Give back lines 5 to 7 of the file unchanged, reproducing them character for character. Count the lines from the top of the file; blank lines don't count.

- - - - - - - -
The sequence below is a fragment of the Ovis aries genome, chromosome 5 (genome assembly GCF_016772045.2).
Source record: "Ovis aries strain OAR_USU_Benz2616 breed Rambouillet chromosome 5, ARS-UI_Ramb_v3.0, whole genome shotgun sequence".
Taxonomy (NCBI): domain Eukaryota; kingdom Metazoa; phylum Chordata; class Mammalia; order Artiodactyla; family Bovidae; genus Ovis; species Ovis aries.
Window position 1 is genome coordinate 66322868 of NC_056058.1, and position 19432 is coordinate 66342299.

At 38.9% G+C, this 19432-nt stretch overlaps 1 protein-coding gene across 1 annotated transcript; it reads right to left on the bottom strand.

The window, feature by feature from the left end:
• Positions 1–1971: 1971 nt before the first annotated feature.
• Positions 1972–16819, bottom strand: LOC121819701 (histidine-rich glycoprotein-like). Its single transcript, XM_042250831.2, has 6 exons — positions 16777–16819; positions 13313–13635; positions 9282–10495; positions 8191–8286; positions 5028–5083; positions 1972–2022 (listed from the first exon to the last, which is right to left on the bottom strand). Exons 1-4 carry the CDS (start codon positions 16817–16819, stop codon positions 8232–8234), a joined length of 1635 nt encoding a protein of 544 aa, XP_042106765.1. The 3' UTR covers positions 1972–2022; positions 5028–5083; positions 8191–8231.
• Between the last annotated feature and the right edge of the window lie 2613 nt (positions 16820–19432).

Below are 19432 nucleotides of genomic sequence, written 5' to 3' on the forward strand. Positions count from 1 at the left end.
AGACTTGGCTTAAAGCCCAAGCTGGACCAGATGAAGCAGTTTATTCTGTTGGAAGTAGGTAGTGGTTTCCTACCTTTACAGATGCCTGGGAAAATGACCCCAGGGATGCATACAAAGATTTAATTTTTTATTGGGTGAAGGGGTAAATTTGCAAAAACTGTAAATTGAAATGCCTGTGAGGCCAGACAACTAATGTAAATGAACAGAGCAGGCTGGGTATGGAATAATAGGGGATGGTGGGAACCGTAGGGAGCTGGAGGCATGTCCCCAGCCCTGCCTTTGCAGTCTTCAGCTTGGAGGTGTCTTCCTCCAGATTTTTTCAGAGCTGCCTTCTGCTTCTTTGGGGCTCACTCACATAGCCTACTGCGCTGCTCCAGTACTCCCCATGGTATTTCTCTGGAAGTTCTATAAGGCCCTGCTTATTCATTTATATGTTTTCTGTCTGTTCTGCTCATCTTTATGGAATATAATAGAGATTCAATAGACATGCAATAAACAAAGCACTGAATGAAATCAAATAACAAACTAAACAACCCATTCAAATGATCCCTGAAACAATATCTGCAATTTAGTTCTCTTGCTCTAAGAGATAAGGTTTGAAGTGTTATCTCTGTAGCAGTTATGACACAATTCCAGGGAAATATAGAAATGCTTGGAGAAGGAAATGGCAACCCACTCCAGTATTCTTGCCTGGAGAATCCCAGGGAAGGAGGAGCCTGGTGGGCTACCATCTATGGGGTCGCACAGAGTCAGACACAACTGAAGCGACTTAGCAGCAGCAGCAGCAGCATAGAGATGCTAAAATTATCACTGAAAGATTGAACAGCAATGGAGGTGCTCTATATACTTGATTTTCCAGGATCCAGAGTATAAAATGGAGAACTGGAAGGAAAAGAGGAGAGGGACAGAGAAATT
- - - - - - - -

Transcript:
At 38.9% G+C, this 19432-nt stretch overlaps 1 protein-coding gene across 1 annotated transcript; it reads right to left on the bottom strand.

The window, feature by feature from the left end:
• Positions 1–1971: 1971 nt before the first annotated feature.